By Gary Peters, director, The Metals Warehouse
Last year the commodity industry witnessed a lot that you can consider unprecedented. The tip of that iceberg was what happened to nickel during the first half of 2022, when it increased to a price on the London Metal Exchange (LME) that had never been seen before, leading to trading being ceased, for days, before finally being reversed.
One of the biggest nickel producers on the planet had bet heavily on the nickel price falling. When their short position was squeezed, the nickel price soared, reportedly resulting in an US$11 billion trading loss. All in all, it was a bit of a mess.
The result of that crash was the implementation of a tolerance – one that allowed for a 15% fluctuation in the price either way – to prevent huge spikes or drops similar to that which happened back in March 2022 from happening again. The rule was simple: If the price superseded that 15% the market would cease trading for the remainder of the day. However, it seems to have done very little towards restoring confidence in traders, as prices are still fluctuating aggressively.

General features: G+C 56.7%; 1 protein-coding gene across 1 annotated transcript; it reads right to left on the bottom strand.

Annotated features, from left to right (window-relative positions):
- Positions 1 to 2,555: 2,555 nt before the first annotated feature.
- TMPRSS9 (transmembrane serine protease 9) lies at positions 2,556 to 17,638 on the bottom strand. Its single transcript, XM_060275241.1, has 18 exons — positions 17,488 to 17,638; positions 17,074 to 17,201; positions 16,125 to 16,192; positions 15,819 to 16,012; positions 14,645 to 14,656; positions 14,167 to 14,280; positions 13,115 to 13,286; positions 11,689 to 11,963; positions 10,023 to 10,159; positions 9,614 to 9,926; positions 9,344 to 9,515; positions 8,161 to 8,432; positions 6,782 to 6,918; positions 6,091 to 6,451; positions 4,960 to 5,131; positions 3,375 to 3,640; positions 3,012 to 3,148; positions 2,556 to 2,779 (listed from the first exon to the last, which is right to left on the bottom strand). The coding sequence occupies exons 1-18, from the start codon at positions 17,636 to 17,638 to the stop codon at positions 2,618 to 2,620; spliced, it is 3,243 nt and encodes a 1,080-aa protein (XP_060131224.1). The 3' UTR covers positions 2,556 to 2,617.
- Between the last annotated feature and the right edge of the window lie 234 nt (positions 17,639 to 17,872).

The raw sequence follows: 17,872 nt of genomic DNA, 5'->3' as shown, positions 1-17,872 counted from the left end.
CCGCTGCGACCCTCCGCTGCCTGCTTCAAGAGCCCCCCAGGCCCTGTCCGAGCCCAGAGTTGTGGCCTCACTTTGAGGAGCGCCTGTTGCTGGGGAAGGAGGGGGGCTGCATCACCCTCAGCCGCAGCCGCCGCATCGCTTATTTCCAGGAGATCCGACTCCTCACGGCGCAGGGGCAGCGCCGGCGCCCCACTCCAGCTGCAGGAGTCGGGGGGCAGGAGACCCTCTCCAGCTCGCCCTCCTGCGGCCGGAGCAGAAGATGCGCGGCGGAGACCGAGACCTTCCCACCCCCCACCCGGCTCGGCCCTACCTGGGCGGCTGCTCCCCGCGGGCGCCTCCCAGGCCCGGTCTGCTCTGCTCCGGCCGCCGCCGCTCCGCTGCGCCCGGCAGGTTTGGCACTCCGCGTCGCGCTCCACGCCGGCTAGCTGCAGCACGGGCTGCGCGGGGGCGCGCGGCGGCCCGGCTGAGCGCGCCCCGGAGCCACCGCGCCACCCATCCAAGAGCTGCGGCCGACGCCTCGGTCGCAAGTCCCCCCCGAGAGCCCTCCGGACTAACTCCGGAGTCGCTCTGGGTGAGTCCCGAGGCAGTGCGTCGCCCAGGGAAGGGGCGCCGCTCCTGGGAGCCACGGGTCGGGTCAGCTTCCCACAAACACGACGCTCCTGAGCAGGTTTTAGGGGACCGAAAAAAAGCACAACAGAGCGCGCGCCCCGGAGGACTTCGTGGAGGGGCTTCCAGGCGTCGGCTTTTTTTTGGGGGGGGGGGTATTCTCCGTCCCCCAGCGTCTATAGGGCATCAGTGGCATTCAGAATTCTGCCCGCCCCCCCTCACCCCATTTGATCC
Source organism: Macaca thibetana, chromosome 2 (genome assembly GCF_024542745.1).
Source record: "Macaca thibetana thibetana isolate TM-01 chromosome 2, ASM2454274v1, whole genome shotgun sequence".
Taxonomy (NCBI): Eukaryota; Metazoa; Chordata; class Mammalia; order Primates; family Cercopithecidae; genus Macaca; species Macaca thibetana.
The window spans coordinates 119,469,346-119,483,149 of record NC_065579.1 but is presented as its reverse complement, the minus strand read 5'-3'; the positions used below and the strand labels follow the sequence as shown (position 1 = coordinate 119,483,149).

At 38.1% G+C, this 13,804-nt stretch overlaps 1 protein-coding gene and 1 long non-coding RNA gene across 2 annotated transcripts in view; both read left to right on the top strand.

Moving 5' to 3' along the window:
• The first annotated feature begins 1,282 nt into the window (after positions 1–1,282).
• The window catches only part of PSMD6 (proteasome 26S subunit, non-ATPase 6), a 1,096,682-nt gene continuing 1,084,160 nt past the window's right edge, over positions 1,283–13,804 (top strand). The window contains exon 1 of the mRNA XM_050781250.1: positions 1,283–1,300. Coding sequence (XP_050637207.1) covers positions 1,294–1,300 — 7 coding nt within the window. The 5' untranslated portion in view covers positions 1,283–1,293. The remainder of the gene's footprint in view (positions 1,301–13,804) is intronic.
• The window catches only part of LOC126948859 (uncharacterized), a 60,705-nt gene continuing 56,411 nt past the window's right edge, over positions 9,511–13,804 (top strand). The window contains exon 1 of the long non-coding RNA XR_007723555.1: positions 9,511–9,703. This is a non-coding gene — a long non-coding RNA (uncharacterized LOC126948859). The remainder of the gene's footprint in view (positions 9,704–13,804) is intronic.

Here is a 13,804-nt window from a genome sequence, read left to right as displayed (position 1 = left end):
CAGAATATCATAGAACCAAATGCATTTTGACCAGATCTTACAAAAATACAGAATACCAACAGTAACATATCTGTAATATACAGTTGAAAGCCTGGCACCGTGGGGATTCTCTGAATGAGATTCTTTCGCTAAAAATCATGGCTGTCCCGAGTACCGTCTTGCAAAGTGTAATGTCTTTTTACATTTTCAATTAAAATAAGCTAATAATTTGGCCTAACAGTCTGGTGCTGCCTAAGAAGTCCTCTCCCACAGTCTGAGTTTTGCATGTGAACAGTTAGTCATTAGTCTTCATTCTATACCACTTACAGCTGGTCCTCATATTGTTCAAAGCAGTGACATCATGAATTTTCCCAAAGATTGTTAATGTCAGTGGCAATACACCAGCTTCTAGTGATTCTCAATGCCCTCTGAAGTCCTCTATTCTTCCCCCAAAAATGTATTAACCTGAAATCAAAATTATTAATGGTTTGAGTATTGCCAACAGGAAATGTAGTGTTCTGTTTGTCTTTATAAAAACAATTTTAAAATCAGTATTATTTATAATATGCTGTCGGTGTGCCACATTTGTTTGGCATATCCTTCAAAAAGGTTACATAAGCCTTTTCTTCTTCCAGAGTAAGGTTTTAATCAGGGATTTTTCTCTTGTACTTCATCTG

In December, nickel rose significantly – to as high as US$33,000 before dropping again to US$28,000. So, with Christmas and New Year out of the way and business back in full swing, what’s going off with nickel and what ramifications will it have on the rest of the metals market in 2023?
What were the factors behind nickel’s increase?
There are two big reasons why the price of nickel swung so heavily before the end of 2022. The first is the growing confidence in the EV market and short-term predictions on demand and production. The demand for nickel in that market is only going to continue to increase. Projections show that global sales of electric passenger vehicles are projected to surpass 10.5 million, exceeding 2021 levels by about 4 million. By 2030, electric vehicles are also expected to occupy 40% of global sales of new cars.
However, this shift to EV is not isolated to the UK. It’s global, every country around the world is jostling for the same supplies and materials to facilitate their ambitious move.
With each passing year, the technology supporting this transition continues to improve in quality and increase in volume, making it more readily available. Generous government initiatives, like the introduction of subsidies and tax credits, are also becoming the norm – making it more appetising for consumers to embrace the technology.
This is the dominant factor in the supply and demand conversation and will be for several years to come.